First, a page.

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Max Planck Encyclopedia of Public International Law [MPEPIL]

Asymmetric Warfare

Wolff Heintschel von Heinegg

From: Oxford Public International Law (http://opil.ouplaw.com). (c) Oxford University Press, 2015. All Rights Reserved.date: 06 December 2019

Subject(s):
Responsibility of non-state actors — Armed forces — Reprisals — Armed attack — Weapons — Military objectives — Armed conflict — Belligerence — Occupation — Geneva Conventions 1949 — Protected persons and property — Combatants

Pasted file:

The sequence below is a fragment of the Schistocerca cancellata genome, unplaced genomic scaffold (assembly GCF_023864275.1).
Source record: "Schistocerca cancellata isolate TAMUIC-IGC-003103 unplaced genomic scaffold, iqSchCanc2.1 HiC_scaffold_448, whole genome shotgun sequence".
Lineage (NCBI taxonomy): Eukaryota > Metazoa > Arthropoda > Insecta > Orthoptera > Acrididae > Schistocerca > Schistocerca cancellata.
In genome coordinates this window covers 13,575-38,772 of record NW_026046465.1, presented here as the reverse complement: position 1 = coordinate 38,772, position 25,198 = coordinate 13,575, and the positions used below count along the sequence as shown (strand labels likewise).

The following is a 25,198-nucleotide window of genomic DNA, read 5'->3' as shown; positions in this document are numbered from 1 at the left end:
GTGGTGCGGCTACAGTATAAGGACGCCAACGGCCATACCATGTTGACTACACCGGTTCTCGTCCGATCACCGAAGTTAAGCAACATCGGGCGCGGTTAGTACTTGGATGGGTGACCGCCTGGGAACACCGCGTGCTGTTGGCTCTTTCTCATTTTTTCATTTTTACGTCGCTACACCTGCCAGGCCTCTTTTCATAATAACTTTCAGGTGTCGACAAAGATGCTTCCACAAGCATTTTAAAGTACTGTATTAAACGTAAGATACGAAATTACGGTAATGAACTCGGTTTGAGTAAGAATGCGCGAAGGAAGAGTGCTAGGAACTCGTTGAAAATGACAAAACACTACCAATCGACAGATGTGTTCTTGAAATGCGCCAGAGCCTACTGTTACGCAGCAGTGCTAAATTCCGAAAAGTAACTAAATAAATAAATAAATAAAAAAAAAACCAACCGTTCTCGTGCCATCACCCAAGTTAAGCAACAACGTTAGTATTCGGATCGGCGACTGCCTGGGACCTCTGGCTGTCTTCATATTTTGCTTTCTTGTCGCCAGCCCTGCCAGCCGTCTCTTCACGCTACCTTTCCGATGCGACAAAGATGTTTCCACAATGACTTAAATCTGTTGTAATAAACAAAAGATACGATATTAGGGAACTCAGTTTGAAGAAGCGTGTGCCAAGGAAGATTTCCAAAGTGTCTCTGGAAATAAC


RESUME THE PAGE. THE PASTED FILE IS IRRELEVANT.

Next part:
Published under the auspices of the Max Planck Foundation for International Peace and the Rule of Law under the direction of Rüdiger Wolfrum.

1 Asymmetries in warfare include asymmetry of power, means, methods, organization, values, and time ( Pfanner 151 ). Asymmetry can be participatory, technological, normative, doctrinal, or moral ( Schmitt 16 ). In that sense, wars have always been characterized by at least one form of asymmetry. For instance, any armed conflict involving the United States will by definition be asymmetric because of the technological superiority of the United States armed forces . The same holds true for any armed conflict involving non-State actors —be they partisans, resistance...
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